Distance-1 mile to Middle Fork intersection; 2 miles to Gibraltar Road.
Elevation Gain-450′ to Middle Fork intersection; 1175′ to Gibraltar Road.
Though not a long nor well-known trail, it leads up a very pretty canyon to Gibraltar Road. A side trip along the way leads to Tangerine Falls and the upper end of the Middle Fork canyon. For those of you familiar with the old switchbacks above the turnoff to Tangerine Falls, these were wiped out by floods in 2005. The trail has been recut down into the canyon and around the slide area. As a result it now passes by the historic water tunnel that was bored into the mountainside in 1905.
The trail is reached from Hot Springs Road in Montecito. From Santa Barbara, take the Hot Springs exit (you’ll need to be in the fast lane) and follow it about 0.75 miles until you reach the Highway 192 intersection. Turn left on Highway 192 and follow this for one mile to Cold Spring Road. Turn right and continue up past Westmont College to Mountain Drive. Turn right and go a half mile east to the trailhead. Park near the point where the creek crosses the road.
Over the past year and a half, the West Fork Trail has received a lot of attention. In winter 2005 the trail was devastated by several major storms that caused a number of massive slides. One above the turnoff to Tangerine Falls completely destroyed the trail. Thanks to efforts by MTF (Montecito Trails Foundation) immediately after the storms and over the last year by the Los Padres Forest Association trail crew, the trail has been completely rebuilt. Though there is still more work to be done to fine tune the trail, it is now much safer for all users.
Unlike most of the trails, which run in a north-south direction, the West Fork follows an east-west course. The reason for this can be found in the geology of this particular area. Matilija Sandstone lies on the north side of the trail; Coldwater Sandstone is on the south side. Sandwiched in between is a layer known as Cozy Dell Shale. High along the crest the shale forms impressive saddles. As it dips across the ocean side of the Santa Ynez Mountains, it forms what are known as strike canyons, which flow at right angles to the main canyons. The West Fork Trail winds its way up the largest of these strike canyons.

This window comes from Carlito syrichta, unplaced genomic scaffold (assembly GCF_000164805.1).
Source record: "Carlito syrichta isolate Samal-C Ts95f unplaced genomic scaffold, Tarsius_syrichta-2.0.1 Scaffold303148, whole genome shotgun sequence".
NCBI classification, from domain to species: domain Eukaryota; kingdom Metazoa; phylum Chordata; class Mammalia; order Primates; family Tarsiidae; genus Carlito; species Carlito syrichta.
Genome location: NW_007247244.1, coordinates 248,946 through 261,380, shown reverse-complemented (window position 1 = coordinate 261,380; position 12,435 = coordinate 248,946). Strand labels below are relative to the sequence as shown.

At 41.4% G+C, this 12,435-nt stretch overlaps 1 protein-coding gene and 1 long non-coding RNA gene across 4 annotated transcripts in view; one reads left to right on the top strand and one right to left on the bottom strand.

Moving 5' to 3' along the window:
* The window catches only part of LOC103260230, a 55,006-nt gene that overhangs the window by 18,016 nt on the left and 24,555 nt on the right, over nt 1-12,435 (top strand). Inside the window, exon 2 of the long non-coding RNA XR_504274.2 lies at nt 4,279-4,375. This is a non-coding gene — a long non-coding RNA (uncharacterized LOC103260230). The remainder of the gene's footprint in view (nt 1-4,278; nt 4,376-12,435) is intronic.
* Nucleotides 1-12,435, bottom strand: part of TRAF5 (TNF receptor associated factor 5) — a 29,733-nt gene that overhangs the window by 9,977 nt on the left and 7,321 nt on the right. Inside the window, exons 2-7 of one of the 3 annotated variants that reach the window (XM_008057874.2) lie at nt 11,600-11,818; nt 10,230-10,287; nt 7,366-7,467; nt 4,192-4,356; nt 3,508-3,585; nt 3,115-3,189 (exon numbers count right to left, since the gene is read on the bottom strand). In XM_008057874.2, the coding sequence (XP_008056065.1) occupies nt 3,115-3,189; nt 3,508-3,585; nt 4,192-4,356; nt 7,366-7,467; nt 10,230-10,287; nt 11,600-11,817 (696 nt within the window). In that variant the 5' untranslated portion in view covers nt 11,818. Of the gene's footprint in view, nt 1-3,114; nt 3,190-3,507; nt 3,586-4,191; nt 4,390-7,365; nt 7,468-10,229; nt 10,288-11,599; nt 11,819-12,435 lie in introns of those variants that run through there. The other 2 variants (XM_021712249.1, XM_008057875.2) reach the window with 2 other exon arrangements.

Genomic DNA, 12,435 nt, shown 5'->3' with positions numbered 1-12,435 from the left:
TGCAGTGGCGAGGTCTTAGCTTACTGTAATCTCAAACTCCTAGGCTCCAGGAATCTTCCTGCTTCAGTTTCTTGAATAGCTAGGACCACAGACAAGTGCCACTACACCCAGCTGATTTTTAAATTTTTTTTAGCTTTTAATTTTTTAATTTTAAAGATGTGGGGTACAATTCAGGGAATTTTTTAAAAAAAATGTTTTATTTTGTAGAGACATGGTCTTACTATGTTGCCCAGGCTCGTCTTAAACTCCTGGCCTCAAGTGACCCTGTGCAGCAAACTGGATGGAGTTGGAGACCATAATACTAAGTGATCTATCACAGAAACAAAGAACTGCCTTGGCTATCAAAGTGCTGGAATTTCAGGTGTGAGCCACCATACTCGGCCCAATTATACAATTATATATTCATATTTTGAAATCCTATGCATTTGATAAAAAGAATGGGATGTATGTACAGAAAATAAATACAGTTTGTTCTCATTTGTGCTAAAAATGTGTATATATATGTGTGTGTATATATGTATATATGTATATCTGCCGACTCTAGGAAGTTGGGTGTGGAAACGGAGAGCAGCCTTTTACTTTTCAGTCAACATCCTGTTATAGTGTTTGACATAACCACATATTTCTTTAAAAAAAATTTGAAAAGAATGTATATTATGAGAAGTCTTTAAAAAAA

To reach the West Fork trail, hike up the East Fork trail a quarter mile to a very pretty waterfall with a nearby bench. Cross the creek and look for the trail behind a series of large boulders. The trail climbs slowly, undulating up the left side of the narrow canyon. In the afternoon this section is shade covered, making the hike pleasant on hot summer days.
The path wanders through dense green canyon vegetation for three quarters of a mile before opening into the valley. Slightly to right of center is a magnificent 200-foot high waterfall. This is Tangerine Falls. The side trail leading up to it is not too far beyond the viewpoint.
Just past the turnoff for Tangerine Falls, the main West Fork trail climbs a bit then crosses to the right side of the canyon. There is often quite a bit of poison oak in this area so I carry a pair of clippers just in case I need to trim some of it back. A hundred yards above here the trail crosses the creekbed and begins a series of switchbacks which take you directly uphill for several hundred feet until you are no longer in the canyon but high up on the hillside.
Once you are at the end of the switchbacks, the trail climbs steeply for several hundred yards up through a very pretty tunnel of hillside chaparral and crosses two small wooden bridges which are very cute (you’ll know what I mean if you’ve seen them). At this point the trail opens out into the full sunlight and on a hot day it can be very tough hiking up to the road.
Just beyond the second bridge the trail turns north and climbs across a small knoll. The views back down the canyon are very pretty and in the “vee” formed by the lower hillsides you can see the Carpinteria Valley. Above, the views are equally nice. Near the top of the ridge you’ll notice a large rock formation. This is Cold Springs Dome, a popular rock climbing area.
As you round the knoll the trail turns back to the left, levels a bit, and then continues straight up to Gibraltar Road. You’ll know you are nearing the end of the trail by the hundreds of small pieces of glass that begin to appear on the ground. The steep hillside near the hairpin turn has been used in past years for target practice. Thanks to the efforts of the Sierra Club and other trail users, the Forest Service has closed this and other areas to casual “plinking,” making it a much safer area for hiking.
If you would like to reach Rattlesnake Canyon you can do so by walking up the road for a mile to the connector trail leading down into Rattlesnake.